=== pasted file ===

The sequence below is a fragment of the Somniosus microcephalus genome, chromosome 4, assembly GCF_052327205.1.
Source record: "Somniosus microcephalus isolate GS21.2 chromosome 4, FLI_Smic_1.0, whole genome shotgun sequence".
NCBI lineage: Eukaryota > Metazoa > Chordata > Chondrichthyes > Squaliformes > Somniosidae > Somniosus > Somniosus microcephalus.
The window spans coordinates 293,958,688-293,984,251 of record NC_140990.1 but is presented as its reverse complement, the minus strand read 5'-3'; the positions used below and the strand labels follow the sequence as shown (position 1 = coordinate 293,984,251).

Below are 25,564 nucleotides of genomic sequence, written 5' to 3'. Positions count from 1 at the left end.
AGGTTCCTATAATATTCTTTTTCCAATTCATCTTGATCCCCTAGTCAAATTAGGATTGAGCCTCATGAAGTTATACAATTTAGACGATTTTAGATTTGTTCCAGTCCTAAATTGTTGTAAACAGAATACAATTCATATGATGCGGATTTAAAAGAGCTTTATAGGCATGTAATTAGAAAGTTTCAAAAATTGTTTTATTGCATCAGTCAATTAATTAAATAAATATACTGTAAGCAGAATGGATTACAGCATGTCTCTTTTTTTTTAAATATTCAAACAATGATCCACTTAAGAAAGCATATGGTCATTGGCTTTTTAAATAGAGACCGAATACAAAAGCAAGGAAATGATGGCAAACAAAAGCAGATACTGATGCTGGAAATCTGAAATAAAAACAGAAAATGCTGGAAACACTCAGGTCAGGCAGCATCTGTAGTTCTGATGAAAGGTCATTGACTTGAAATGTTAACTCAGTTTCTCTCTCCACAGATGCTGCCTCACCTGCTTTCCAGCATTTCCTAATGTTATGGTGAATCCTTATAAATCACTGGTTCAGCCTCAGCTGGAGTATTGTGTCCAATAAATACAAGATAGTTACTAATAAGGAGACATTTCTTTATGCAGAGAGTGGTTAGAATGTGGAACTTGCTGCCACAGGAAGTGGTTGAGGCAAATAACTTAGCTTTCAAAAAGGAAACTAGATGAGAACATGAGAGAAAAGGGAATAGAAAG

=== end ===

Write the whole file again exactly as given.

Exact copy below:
The sequence below is a fragment of the Somniosus microcephalus genome, chromosome 4, assembly GCF_052327205.1.
Source record: "Somniosus microcephalus isolate GS21.2 chromosome 4, FLI_Smic_1.0, whole genome shotgun sequence".
NCBI lineage: Eukaryota > Metazoa > Chordata > Chondrichthyes > Squaliformes > Somniosidae > Somniosus > Somniosus microcephalus.
The window spans coordinates 293,958,688-293,984,251 of record NC_140990.1 but is presented as its reverse complement, the minus strand read 5'-3'; the positions used below and the strand labels follow the sequence as shown (position 1 = coordinate 293,984,251).

Below are 25,564 nucleotides of genomic sequence, written 5' to 3'. Positions count from 1 at the left end.
AGGTTCCTATAATATTCTTTTTCCAATTCATCTTGATCCCCTAGTCAAATTAGGATTGAGCCTCATGAAGTTATACAATTTAGACGATTTTAGATTTGTTCCAGTCCTAAATTGTTGTAAACAGAATACAATTCATATGATGCGGATTTAAAAGAGCTTTATAGGCATGTAATTAGAAAGTTTCAAAAATTGTTTTATTGCATCAGTCAATTAATTAAATAAATATACTGTAAGCAGAATGGATTACAGCATGTCTCTTTTTTTTTAAATATTCAAACAATGATCCACTTAAGAAAGCATATGGTCATTGGCTTTTTAAATAGAGACCGAATACAAAAGCAAGGAAATGATGGCAAACAAAAGCAGATACTGATGCTGGAAATCTGAAATAAAAACAGAAAATGCTGGAAACACTCAGGTCAGGCAGCATCTGTAGTTCTGATGAAAGGTCATTGACTTGAAATGTTAACTCAGTTTCTCTCTCCACAGATGCTGCCTCACCTGCTTTCCAGCATTTCCTAATGTTATGGTGAATCCTTATAAATCACTGGTTCAGCCTCAGCTGGAGTATTGTGTCCAATAAATACAAGATAGTTACTAATAAGGAGACATTTCTTTATGCAGAGAGTGGTTAGAATGTGGAACTTGCTGCCACAGGAAGTGGTTGAGGCAAATAACTTAGCTTTCAAAAAGGAAACTAGATGAGAACATGAGAGAAAAGGGAATAGAAAG